Francis Halzen
Speaker: Wouter Van De Pontseele

 

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Room and Building: 
Chamberlin 4274
Neutrino oscillation experiments such as NOvA and T2K search for the disappearance and appearance of muon and electron flavor neutrinos in a predominately muon-type beam. These experiments are currently measuring the oscillation parameters to greater precision but will not be able to measure the CP phase with enough significance to pin down CP violation in the lepton sector. The next generation of experiments, DUNE and Hyper-Kamiokande, will push the field into its precision era, requiring precise predictions of the flux and neutrino interactions used to measure CP violation.

The MINERvA experiment is a dedicated neutrino interaction experiment set in the NuMI beamline at Fermi National Accelerator Laboratory. The purpose of the experiment is to measure neutrino interactions off a variety of nuclear targets to probe nuclear effects and inform modeling of neutrino interactions. The experiment measures interactions over a wide range of Q2 and W including interactions in the quasi-elastic, resonant, and shallow to deep inelastic scattering regions. The experiment has run with two beam energies peaked at ~3 and 6 GeV in both neutrino and anti-neutrino enhanced modes.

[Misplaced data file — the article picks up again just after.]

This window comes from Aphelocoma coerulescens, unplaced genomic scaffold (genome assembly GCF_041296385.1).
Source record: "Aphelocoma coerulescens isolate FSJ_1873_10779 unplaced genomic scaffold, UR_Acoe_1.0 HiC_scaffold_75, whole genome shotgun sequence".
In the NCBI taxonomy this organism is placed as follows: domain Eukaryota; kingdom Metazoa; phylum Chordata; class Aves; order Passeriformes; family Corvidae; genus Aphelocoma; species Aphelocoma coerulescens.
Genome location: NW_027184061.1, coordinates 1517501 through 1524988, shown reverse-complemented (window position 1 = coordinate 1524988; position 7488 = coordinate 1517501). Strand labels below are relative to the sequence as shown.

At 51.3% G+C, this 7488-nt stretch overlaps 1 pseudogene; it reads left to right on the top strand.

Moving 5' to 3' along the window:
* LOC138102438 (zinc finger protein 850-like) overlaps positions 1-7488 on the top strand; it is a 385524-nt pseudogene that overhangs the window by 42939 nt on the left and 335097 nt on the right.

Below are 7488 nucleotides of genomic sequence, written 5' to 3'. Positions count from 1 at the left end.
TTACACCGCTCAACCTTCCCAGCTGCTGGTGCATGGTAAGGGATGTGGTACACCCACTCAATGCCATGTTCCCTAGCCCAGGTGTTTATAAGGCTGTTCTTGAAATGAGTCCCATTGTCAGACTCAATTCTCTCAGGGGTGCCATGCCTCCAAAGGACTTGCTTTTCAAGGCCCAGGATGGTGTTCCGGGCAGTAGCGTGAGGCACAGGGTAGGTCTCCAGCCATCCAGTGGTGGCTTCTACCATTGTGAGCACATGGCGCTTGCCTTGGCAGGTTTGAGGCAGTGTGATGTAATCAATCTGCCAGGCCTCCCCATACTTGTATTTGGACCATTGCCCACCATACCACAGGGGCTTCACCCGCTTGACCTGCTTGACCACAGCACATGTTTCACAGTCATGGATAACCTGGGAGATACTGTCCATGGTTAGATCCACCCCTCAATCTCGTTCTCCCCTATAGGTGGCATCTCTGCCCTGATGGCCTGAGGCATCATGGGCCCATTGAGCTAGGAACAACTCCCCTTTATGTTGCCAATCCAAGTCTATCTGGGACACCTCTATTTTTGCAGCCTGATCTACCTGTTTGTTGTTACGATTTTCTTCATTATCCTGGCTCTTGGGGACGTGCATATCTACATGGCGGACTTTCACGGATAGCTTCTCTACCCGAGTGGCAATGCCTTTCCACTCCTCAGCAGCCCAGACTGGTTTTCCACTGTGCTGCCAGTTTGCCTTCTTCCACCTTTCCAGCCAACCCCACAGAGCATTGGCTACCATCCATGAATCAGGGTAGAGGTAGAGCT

In this seminar, I will describe the current state of neutrino oscillation physics and how MINERvA data will be used in future experiments. I will specifically describe the extensive tuning exercise MINERvA has done to describe interactions in the quasi-elastic into the resonant pion regions of kinematic phase space. I will also discuss the lessons learned and a description of the next generation measurements to prepare for the DUNE experiment.
Host: 
Tianlu Yuan
Speaker: Dan Ruterbories University of Rochester / MINERvA

 

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Room and Building: 
4274 Chamberlin Hall